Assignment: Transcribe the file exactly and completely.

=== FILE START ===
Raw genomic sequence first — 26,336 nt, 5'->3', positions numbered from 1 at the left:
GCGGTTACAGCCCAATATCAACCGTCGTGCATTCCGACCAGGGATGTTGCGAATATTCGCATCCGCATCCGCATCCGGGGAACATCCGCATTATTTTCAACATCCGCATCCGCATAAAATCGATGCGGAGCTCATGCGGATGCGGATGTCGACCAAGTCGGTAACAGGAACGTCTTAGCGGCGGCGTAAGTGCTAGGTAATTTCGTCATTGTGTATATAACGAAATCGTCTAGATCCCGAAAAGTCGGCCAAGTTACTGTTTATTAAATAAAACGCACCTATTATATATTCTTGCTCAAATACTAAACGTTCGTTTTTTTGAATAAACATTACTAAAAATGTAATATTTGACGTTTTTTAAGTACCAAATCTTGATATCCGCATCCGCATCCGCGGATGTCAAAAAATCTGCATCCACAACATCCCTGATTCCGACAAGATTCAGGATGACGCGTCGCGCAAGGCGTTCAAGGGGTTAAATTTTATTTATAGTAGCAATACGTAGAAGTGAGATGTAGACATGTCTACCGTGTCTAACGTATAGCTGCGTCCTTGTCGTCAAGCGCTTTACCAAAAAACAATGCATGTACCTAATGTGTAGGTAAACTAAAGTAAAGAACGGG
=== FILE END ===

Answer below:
Raw genomic sequence first — 26,336 nt, 5'->3', positions numbered from 1 at the left:
GCGGTTACAGCCCAATATCAACCGTCGTGCATTCCGACCAGGGATGTTGCGAATATTCGCATCCGCATCCGCATCCGGGGAACATCCGCATTATTTTCAACATCCGCATCCGCATAAAATCGATGCGGAGCTCATGCGGATGCGGATGTCGACCAAGTCGGTAACAGGAACGTCTTAGCGGCGGCGTAAGTGCTAGGTAATTTCGTCATTGTGTATATAACGAAATCGTCTAGATCCCGAAAAGTCGGCCAAGTTACTGTTTATTAAATAAAACGCACCTATTATATATTCTTGCTCAAATACTAAACGTTCGTTTTTTTGAATAAACATTACTAAAAATGTAATATTTGACGTTTTTTAAGTACCAAATCTTGATATCCGCATCCGCATCCGCGGATGTCAAAAAATCTGCATCCACAACATCCCTGATTCCGACAAGATTCAGGATGACGCGTCGCGCAAGGCGTTCAAGGGGTTAAATTTTATTTATAGTAGCAATACGTAGAAGTGAGATGTAGACATGTCTACCGTGTCTAACGTATAGCTGCGTCCTTGTCGTCAAGCGCTTTACCAAAAAACAATGCATGTACCTAATGTGTAGGTAAACTAAAGTAAAGAACGGG